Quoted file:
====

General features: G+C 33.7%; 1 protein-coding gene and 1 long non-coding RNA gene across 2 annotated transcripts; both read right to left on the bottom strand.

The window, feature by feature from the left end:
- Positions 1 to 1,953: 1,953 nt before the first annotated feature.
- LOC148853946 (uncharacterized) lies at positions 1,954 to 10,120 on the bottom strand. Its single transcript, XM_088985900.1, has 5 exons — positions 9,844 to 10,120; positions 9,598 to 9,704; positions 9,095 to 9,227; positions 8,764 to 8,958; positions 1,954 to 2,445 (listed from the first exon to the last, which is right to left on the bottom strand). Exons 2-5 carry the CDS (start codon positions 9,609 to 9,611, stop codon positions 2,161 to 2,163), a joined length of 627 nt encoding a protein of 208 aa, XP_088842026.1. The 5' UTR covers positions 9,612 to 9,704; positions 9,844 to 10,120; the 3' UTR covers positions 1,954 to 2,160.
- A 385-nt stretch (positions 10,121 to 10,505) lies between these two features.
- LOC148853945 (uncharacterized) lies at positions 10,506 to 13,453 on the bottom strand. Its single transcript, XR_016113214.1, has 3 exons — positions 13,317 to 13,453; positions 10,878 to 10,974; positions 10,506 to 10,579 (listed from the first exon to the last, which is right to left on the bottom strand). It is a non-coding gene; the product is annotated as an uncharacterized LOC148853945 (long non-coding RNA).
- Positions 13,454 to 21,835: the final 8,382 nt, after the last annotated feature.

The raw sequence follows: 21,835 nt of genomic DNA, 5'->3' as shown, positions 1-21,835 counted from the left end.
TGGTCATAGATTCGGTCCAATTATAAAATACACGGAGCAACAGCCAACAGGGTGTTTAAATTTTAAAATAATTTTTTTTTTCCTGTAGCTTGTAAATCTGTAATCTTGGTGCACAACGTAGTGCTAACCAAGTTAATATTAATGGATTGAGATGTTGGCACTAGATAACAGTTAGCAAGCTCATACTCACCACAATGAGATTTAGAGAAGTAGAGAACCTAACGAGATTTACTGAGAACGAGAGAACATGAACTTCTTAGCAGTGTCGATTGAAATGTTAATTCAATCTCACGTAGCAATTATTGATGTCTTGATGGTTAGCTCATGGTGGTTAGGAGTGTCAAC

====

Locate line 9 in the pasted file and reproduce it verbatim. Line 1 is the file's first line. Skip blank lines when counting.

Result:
TGGTCATAGATTCGGTCCAATTATAAAATACACGGAGCAACAGCCAACAGGGTGTTTAAATTTTAAAATAATTTTTTTTTTCCTGTAGCTTGTAAATCTGTAATCTTGGTGCACAACGTAGTGCTAACCAAGTTAATATTAATGGATTGAGATGTTGGCACTAGATAACAGTTAGCAAGCTCATACTCACCACAATGAGATTTAGAGAAGTAGAGAACCTAACGAGATTTACTGAGAACGAGAGAACATGAACTTCTTAGCAGTGTCGATTGAAATGTTAATTCAATCTCACGTAGCAATTATTGATGTCTTGATGGTTAGCTCATGGTGGTTAGGAGTGTCAAC